DECEMBER 30, 2021Charles River Watershed Association (CRWA) is pleased to release the Charles River Natural Valley Storage Area (NVSA) Health Assessment, a critical report on the vulnerabilities of wetlands to climate change and development that recommends immediate restoration efforts to preserve and promote climate resilience. 
The Natural Valley Storage Area (NVSA), a network of 8,100 acres of preserved wetlands that provides significant flood mitigation for Boston and other downstream communities in the Charles River watershed, is threatened by the many effects of development such as invasive species growth, loss of biodiversity, reduced riparian habitat, low streamflow, and poor water quality. This crucial research, funded by the Massachusetts Environmental Trust, focused on an especially vulnerable priority area in Franklin, MA, and confirmed action is needed to rehabilitate coldwater fish populations, mitigate stormwater pollution, improve water quality, and restore biodiversity.
“Wetlands act like sponges, protecting downstream communities from flooding, which is becoming increasingly important as climate change brings more intense precipitation to New England. They also provide critical habitat refuges for wildlife and native plants. This pilot health assessment confirms that rampant development in parts of our watershed is threatening the health of these critical wetlands,” said River Science Program Manager Lisa Kumpf.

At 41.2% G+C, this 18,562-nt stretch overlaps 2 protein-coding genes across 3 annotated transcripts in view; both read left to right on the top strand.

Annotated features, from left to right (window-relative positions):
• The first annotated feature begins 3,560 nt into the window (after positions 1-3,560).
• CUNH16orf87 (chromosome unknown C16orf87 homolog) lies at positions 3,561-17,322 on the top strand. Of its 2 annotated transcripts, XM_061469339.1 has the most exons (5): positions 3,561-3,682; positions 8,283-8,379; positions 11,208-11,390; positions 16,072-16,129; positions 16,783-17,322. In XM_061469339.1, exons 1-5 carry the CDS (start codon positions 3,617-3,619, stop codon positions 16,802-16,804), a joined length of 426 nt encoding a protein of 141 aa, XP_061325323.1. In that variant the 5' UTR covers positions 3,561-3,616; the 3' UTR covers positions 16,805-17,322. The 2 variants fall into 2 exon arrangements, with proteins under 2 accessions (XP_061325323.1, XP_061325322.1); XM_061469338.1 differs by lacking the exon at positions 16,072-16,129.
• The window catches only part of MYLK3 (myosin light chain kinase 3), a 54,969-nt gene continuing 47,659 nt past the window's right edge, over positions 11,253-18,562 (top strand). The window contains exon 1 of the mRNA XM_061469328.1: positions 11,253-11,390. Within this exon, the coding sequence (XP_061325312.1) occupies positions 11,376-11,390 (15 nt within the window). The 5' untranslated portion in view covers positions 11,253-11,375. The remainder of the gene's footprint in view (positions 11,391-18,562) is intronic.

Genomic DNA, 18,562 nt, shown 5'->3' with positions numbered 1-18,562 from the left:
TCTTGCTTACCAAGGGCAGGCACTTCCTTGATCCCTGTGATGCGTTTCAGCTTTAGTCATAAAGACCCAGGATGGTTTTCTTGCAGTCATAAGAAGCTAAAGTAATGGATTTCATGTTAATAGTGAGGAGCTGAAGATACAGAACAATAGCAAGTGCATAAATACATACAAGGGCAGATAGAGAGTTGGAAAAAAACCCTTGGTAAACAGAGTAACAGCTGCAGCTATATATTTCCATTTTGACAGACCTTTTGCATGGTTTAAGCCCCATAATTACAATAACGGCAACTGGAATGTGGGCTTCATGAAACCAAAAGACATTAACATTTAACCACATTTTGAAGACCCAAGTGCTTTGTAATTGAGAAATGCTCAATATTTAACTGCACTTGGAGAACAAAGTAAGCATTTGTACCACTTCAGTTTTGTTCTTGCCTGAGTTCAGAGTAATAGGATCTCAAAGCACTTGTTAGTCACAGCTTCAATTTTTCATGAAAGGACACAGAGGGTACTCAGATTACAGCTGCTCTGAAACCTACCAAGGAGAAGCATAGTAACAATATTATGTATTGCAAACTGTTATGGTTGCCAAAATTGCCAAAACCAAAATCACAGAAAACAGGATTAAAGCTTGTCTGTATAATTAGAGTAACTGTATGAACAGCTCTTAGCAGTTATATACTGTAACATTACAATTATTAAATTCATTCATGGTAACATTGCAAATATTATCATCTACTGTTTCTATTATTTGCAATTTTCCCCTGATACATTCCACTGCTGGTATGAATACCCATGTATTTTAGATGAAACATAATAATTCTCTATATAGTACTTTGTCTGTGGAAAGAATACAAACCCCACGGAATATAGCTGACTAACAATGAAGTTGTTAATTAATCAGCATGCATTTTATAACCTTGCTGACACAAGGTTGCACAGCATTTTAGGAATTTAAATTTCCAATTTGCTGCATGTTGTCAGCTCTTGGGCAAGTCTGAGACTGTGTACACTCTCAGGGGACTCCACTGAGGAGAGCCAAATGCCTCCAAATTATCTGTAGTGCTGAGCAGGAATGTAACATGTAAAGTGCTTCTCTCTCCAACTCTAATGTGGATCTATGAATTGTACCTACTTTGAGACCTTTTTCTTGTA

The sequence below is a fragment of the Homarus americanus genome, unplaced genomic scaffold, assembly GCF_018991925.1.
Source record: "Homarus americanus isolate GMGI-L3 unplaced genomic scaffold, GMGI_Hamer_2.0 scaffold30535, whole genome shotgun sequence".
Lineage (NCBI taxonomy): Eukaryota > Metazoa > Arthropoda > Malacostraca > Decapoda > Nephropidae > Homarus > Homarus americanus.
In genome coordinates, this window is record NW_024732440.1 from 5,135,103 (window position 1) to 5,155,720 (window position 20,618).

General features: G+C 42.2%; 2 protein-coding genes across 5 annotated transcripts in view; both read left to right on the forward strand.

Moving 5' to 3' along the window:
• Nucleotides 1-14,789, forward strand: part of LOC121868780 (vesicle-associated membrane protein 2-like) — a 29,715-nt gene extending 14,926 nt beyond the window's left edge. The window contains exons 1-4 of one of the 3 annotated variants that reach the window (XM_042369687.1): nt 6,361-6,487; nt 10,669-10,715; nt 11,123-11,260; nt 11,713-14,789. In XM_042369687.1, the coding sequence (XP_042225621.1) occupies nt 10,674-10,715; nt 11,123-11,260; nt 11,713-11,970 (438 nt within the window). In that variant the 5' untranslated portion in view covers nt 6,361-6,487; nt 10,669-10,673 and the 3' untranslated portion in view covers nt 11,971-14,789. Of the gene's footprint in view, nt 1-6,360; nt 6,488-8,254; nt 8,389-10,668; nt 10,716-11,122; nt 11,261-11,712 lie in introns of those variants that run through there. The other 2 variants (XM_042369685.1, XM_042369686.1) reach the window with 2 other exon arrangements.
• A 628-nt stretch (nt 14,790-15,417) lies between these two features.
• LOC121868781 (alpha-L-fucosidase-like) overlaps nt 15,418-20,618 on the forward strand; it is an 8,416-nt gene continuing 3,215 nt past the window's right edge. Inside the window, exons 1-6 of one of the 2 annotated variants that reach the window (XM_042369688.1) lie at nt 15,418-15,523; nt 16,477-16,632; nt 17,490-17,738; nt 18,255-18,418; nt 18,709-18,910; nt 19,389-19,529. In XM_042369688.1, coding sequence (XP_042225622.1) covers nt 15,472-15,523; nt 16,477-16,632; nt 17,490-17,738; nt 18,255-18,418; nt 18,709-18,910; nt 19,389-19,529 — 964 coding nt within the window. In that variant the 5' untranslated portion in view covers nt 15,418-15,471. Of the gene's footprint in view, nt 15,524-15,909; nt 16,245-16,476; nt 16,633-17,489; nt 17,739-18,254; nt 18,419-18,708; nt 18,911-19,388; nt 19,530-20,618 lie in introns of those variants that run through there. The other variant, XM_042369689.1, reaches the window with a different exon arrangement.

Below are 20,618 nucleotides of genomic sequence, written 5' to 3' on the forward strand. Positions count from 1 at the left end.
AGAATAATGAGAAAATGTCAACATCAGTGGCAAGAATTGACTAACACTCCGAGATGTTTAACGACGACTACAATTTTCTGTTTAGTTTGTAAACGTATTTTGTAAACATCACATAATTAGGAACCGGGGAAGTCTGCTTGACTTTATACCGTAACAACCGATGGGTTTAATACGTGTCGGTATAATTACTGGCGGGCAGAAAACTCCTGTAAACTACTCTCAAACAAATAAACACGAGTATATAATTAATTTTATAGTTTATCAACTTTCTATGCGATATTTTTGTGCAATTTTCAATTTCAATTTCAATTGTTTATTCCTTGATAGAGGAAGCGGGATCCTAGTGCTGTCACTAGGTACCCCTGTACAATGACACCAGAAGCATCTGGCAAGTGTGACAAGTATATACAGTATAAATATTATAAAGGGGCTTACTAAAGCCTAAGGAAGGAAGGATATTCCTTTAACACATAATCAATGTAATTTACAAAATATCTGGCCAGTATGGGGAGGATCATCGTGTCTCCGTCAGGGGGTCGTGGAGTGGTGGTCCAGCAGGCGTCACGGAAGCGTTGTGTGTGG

The scope of the research included stream health assessments such as a survey of fish population, habitat assessments, and river bug sampling– which found on all counts is degraded. The priority area, or Area N, located at the confluence of Dix and Mine Brooks in Franklin, is one of only nine Coldwater Fish Resource (CFR) streams that support coldwater fish habitat in the Charles River watershed. The study confirmed a suboptimal habitat and poor water quality conditions for river bugs, low fish populations, likely due to a perched culvert impeding passage, and too much sediment and bank erosion due to increases in stormwater runoff from surrounding development.